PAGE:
The ANROWS Digital Library provides links to a broad range of evidence in the violence against women sector including research papers, reports and resources.

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Please use this identifier to cite or link to this item: https://anrows.intersearch.com.au/anrowsjspui/handle/1/15300
Record ID: 8b334f48-4740-4392-bf8c-545641c38541
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DC FieldValueLanguage
dc.contributor.authorCullen, Patriciaen
dc.contributor.authorLongbottom, Marleneen
dc.contributor.authorWorner, Fayeen
dc.contributor.authorHackett, Mareeen
dc.contributor.authorIvers, Rebeccaen
dc.contributor.authorClapham, Kathleenen
dc.contributor.authorBennett-Brook, Keziahen
dc.contributor.authorCoombes, Julieannen
dc.contributor.authorWalker, Natashaen
dc.contributor.authorMackean, Tamaraen
dc.date.accessioned2022-06-30T23:18:10Z-
dc.date.available2022-06-30T23:18:10Z-
dc.date.issued9999en
dc.identifier.urihttps://anrows.intersearch.com.au/anrowsjspui/handle/1/15300-
dc.description.abstractIt is imperative that access to primary health care services is equitable as health care practitioners are often the first responders to women who experience violence. This is of particular importance for First Nations women who disproportionately experience interpersonal and structural violence when compared to non-First Nations women, as well as the ongoing impact of colonization, racism, and intergenerational trauma. To understand how primary health care services can provide equitable and effective care for First Nations women, we explored how trauma and violence informed care is integrated in primary health care settings through the lens of an equity-oriented framework. A systematic search of electronic databases included Medline (via Ovid), Scopus, Informit, and PubMed and grey literature. Six studies were included in the review and we undertook a narrative synthesis using the equity-oriented framework to draw together the intersection of trauma and violence informed care with culturally safe and contextually tailored care. This review demonstrates how equity-oriented primary health care settings respond to the complex and multiple forms of violence and intergenerational trauma experienced by First Nations women and thus mitigate shame and stigma to encourage disclosure and help seeking. Key attributes include responding to women’s individual contexts by centering family, engaging elders, encouraging community ownership, which is driven by a culturally competent workforce that builds trust, reduces retraumatization, and respects confidentiality. This review highlights the importance of strengthening and supporting the workforce, as well as embedding cultural safety within intersectoral partnerships and ensuring adequate resourcing and sustainability of initiatives.<br/ ><br/ >Keywords: First Nations, trauma, violence, primary health care, culturally safe, trauma and violence informeden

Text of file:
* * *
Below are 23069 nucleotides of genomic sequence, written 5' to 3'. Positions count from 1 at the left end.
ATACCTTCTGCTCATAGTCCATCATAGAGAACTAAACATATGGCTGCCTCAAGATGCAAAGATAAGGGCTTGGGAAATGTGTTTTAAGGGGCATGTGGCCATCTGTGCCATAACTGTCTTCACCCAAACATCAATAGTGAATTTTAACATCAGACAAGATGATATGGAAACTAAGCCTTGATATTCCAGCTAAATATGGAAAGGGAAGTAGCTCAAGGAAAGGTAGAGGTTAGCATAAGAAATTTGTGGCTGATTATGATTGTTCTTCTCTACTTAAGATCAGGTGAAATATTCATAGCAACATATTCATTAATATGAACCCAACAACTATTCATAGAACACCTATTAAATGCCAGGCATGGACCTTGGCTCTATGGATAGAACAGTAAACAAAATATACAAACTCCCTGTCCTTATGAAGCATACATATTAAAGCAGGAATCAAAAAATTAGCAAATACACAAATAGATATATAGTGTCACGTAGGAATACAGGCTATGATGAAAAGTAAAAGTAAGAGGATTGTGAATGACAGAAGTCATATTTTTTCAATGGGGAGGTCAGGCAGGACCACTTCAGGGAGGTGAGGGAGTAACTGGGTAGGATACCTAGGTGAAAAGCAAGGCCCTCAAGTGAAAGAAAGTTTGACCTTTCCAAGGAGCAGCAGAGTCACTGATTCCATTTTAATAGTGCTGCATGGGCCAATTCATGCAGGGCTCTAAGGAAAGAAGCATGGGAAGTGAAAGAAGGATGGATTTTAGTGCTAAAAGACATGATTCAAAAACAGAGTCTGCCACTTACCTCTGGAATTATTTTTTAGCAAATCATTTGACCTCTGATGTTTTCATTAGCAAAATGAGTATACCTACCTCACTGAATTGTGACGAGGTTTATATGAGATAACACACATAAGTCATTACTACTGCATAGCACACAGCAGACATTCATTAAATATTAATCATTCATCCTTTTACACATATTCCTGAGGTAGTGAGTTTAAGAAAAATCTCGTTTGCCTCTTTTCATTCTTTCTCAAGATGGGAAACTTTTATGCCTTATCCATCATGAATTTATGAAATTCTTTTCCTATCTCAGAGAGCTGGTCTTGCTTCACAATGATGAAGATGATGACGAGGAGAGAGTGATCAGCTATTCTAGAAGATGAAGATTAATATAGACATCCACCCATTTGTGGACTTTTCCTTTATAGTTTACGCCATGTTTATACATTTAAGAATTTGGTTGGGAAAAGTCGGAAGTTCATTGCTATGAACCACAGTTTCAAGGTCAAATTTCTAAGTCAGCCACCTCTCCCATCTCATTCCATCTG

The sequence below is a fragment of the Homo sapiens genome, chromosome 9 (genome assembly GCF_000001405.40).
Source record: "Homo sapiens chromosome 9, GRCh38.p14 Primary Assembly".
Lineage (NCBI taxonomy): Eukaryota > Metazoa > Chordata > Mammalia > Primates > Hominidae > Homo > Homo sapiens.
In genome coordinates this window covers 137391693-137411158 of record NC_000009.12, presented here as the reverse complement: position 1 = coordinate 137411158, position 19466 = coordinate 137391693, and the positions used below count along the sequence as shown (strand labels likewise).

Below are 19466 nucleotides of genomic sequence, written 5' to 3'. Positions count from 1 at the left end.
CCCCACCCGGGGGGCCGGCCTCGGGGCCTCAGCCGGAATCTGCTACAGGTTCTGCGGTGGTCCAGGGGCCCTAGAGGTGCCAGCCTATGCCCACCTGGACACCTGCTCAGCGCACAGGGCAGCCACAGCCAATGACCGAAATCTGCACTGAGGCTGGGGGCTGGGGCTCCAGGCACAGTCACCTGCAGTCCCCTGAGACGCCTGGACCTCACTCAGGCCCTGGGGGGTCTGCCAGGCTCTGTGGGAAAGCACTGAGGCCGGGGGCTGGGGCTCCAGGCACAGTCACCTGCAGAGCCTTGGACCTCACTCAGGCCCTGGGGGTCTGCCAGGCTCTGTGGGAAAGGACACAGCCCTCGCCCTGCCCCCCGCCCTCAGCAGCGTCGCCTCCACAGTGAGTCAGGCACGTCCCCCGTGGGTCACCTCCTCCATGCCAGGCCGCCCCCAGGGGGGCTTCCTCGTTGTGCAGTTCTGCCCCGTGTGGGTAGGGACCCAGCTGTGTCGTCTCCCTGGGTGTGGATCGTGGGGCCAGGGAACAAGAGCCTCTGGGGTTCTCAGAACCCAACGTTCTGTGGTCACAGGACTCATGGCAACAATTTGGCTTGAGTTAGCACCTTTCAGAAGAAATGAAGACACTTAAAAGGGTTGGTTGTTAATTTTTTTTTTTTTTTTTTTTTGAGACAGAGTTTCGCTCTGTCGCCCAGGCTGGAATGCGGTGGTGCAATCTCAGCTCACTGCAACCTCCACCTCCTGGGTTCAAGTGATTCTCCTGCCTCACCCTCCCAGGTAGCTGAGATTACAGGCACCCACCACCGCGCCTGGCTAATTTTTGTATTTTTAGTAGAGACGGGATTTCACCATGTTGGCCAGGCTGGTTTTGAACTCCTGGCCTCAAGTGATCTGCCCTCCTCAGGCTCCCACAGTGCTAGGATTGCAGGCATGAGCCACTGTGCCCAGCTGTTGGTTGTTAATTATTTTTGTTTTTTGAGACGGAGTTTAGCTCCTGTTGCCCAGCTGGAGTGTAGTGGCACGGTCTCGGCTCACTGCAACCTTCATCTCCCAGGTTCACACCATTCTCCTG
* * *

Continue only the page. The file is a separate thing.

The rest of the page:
dc.languageenen
dc.publisherSage Publicationsen
dc.relation.ispartofTrauma, Violence, & Abuseen
dc.subjecttrauma-informed care-
dc.titleIntegrating Trauma and Violence Informed Care in Primary Health Care Settings for First Nations Women Experiencing Violence: A Systematic Reviewen
dc.typeJournal Articleen
dc.identifier.doihttps://doi.org/10.1177/1524838020985571en
dc.identifier.catalogid16815en
dc.subject.keywordnew_recorden
dc.subject.keywordInvalid URLen
dc.subject.readinglistANROWS Notepad 2021 February 25en
dc.date.entered2021-02-19en
dc.subject.listANROWS Notepad 2021 February 25en
dc.subject.anratopicHealth, primary care and specialist service responses-
dc.subject.anrapopulationAboriginal and Torres Strait Islander communities-
Appears in Collections:Journal Articles

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